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What do models tell us about water and sediment connectivity?

Baartman, Jantiene E.M.; Nunes, Joao Pedro; Masselink, Rens; Darboux, Frédéric; Bielders, Charles; Degre, Aurore; Cantreul, Vincent; Cerdan, Olivier; Grangeon, Thomas; Fiener, Peter; Wilken, Florian; Schindewolf, Marcus; Wainwright, John

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Authors

Jantiene E.M. Baartman

Joao Pedro Nunes

Rens Masselink

Frédéric Darboux

Charles Bielders

Aurore Degre

Vincent Cantreul

Olivier Cerdan

Thomas Grangeon

Peter Fiener

Florian Wilken

Marcus Schindewolf



Abstract

Connectivity has been embraced by the geosciences community as a useful concept to understand and describe hydrological functioning and sediment movement through catchments. Mathematical modelling has been used for decades to quantify and predict erosion and transport of sediments, e.g. in scenarios of land use change or conservation measures. Being intrigued by both models and the connectivity concept, as a group of modellers we aimed at investigating what different models could tell us about connectivity. Therefore, we evaluated the response of contrasted spatially-distributed models to landscape connectivity features and explained the differences based on different model structures. A total of 53 scenarios were built with varying field sizes and orientations, as well as the implementation of soil conservation measures. These scenarios were simulated, for two rainfall intensities, with five event- and process-based water and soil erosion models – EROSION3D, FullSWOF_2D, LandSoil, OpenLISEM and Watersed. Results showed that rainfall amount plays the most important role in determining relative export and connected area of runoff and sediment in all models, indicating that functional aspects of connectivity were more important than structural connectivity. As for the role of structural landscape elements, there was no overall agreement between models regarding the effects of field sizes, crop allocation pattern, and conservation practices; agreement was also low on the spatial patterns of connectivity. This overall disagreement between models was unexpected. The results of this exercise suggest that the correct parameterization of runoff and sediment production and of routing patterns may be an important issue. Thus, incorporating connectivity functions based on routing would help modelling forward. Our results also suggest that structural connectivity indices may not suffice to represent connectivity in this type of catchment (relatively simple and monotonous land cover), and functional connectivity indices should be applied.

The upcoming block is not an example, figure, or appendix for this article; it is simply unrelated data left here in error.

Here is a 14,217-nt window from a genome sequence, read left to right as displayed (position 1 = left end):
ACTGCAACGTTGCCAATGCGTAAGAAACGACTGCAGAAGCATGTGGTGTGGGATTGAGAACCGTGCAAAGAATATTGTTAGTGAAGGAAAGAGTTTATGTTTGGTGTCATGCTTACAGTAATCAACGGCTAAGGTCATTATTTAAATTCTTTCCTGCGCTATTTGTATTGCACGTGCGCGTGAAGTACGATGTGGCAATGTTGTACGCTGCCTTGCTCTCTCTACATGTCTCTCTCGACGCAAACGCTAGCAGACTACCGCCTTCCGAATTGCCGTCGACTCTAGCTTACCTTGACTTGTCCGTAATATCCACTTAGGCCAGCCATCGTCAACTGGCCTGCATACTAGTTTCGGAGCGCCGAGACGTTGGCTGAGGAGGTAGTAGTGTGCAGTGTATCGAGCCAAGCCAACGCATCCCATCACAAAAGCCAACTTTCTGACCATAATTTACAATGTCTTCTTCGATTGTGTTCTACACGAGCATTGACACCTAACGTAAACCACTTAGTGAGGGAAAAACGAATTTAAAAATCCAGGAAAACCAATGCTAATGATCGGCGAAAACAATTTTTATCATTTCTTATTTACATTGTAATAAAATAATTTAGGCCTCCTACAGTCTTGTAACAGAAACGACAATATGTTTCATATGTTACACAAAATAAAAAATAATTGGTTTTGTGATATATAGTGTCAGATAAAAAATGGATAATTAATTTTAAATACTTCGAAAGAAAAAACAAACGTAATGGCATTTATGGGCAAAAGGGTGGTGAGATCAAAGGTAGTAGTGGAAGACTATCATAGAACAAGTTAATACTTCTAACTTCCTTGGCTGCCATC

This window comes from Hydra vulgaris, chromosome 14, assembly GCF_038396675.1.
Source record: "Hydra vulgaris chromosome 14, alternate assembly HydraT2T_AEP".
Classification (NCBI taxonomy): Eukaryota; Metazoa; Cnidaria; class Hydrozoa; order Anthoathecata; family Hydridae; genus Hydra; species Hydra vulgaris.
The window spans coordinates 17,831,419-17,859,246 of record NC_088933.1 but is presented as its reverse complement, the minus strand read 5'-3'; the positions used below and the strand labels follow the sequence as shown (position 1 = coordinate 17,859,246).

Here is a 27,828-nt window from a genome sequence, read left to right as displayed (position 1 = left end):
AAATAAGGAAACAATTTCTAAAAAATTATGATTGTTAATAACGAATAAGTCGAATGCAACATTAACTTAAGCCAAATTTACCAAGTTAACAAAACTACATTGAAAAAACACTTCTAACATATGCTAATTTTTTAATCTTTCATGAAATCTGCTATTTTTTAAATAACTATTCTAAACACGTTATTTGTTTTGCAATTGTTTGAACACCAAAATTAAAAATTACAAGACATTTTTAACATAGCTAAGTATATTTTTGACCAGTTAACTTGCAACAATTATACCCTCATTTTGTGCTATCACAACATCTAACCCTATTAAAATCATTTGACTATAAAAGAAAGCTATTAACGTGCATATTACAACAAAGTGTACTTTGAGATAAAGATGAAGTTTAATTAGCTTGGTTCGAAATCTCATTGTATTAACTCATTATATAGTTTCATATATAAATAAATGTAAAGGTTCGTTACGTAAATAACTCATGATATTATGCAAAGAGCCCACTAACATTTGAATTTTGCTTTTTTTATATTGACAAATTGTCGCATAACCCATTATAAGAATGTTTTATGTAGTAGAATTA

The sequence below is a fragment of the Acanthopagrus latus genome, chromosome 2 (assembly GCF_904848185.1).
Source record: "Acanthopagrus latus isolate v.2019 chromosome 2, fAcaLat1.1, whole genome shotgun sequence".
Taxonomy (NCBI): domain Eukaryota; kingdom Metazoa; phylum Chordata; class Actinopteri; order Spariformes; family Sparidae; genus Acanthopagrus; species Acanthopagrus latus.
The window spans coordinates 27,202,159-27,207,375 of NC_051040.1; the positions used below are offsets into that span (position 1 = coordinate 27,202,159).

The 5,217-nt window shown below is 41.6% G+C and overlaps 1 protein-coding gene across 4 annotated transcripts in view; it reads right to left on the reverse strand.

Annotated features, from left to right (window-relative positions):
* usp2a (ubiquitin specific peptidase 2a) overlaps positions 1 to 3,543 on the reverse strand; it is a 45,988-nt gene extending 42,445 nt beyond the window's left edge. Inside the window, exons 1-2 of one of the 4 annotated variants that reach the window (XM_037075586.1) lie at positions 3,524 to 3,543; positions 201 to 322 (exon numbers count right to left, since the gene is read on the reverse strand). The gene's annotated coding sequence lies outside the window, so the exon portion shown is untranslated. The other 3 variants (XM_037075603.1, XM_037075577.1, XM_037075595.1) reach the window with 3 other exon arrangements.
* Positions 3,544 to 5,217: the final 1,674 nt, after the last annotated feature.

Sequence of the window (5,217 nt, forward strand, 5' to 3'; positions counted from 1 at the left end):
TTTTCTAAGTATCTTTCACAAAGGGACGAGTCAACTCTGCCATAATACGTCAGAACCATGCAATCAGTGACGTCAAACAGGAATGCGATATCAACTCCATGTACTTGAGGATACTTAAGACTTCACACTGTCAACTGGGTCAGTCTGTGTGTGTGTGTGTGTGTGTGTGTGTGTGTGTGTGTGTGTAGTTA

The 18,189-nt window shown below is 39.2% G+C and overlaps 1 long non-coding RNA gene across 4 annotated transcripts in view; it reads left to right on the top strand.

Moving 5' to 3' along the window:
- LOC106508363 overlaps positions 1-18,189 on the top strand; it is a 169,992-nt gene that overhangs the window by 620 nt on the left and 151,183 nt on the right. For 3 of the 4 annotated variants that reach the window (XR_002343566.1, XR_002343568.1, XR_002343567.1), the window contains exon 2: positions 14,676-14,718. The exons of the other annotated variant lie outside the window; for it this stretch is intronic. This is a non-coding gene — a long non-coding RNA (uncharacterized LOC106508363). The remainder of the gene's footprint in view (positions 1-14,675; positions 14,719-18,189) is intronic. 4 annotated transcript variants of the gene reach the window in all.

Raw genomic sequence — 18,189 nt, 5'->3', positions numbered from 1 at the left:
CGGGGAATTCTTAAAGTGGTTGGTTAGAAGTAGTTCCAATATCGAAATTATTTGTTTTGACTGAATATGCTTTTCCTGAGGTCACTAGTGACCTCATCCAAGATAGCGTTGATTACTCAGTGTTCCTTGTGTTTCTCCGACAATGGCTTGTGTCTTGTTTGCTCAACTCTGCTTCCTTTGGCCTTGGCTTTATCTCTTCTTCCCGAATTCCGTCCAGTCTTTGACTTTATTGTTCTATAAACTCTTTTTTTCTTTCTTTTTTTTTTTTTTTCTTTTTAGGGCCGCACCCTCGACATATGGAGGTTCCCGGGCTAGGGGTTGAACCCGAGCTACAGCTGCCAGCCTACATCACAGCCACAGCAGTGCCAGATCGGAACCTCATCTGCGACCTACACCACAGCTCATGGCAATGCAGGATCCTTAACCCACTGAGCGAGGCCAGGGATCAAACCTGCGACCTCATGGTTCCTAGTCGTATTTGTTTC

Citation

Baartman, J. E., Nunes, J. P., Masselink, R., Darboux, F., Bielders, C., Degre, A., …Wainwright, J. (2020). What do models tell us about water and sediment connectivity?. Geomorphology, 367, Article 107300. https://doi.org/10.1016/j.geomorph.2020.107300

Journal Article Type Article
Acceptance Date Jun 11, 2020
Online Publication Date Jun 30, 2020
Publication Date 2020-10
Deposit Date Jun 30, 2020
Publicly Available Date Jul 15, 2020
Journal Geomorphology
Print ISSN 0169-555X
Publisher Elsevier
Peer Reviewed Peer Reviewed
Volume 367
Article Number 107300
DOI https://doi.org/10.1016/j.geomorph.2020.107300

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